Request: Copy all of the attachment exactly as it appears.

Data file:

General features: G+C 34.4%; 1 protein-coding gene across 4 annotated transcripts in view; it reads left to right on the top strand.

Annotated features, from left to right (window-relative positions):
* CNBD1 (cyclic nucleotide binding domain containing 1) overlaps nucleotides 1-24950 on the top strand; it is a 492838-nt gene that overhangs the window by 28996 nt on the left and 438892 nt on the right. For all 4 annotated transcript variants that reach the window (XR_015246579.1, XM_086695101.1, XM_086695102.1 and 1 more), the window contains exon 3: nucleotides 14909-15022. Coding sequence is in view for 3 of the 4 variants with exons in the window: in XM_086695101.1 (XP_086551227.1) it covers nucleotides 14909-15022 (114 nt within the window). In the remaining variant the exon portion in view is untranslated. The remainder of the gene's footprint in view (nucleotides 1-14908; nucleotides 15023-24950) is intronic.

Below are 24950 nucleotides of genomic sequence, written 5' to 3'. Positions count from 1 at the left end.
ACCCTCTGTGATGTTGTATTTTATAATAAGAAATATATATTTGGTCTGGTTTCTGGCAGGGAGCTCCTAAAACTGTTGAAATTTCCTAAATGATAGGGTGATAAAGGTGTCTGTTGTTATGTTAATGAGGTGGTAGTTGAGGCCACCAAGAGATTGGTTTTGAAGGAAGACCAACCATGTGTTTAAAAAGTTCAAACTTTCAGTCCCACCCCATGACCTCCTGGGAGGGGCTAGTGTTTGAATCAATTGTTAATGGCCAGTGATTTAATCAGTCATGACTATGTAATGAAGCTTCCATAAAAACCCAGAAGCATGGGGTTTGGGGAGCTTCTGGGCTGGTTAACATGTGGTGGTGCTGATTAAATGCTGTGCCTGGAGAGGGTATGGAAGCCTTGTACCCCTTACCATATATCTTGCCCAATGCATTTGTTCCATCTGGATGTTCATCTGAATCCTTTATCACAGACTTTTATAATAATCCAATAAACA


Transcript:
General features: G+C 34.4%; 1 protein-coding gene across 4 annotated transcripts in view; it reads left to right on the top strand.

Annotated features, from left to right (window-relative positions):
* CNBD1 (cyclic nucleotide binding domain containing 1) overlaps nucleotides 1-24950 on the top strand; it is a 492838-nt gene that overhangs the window by 28996 nt on the left and 438892 nt on the right. For all 4 annotated transcript variants that reach the window (XR_015246579.1, XM_086695101.1, XM_086695102.1 and 1 more), the window contains exon 3: nucleotides 14909-15022. Coding sequence is in view for 3 of the 4 variants with exons in the window: in XM_086695101.1 (XP_086551227.1) it covers nucleotides 14909-15022 (114 nt within the window). In the remaining variant the exon portion in view is untranslated. The remainder of the gene's footprint in view (nucleotides 1-14908; nucleotides 15023-24950) is intronic.

Below are 24950 nucleotides of genomic sequence, written 5' to 3'. Positions count from 1 at the left end.
ACCCTCTGTGATGTTGTATTTTATAATAAGAAATATATATTTGGTCTGGTTTCTGGCAGGGAGCTCCTAAAACTGTTGAAATTTCCTAAATGATAGGGTGATAAAGGTGTCTGTTGTTATGTTAATGAGGTGGTAGTTGAGGCCACCAAGAGATTGGTTTTGAAGGAAGACCAACCATGTGTTTAAAAAGTTCAAACTTTCAGTCCCACCCCATGACCTCCTGGGAGGGGCTAGTGTTTGAATCAATTGTTAATGGCCAGTGATTTAATCAGTCATGACTATGTAATGAAGCTTCCATAAAAACCCAGAAGCATGGGGTTTGGGGAGCTTCTGGGCTGGTTAACATGTGGTGGTGCTGATTAAATGCTGTGCCTGGAGAGGGTATGGAAGCCTTGTACCCCTTACCATATATCTTGCCCAATGCATTTGTTCCATCTGGATGTTCATCTGAATCCTTTATCACAGACTTTTATAATAATCCAATAAACA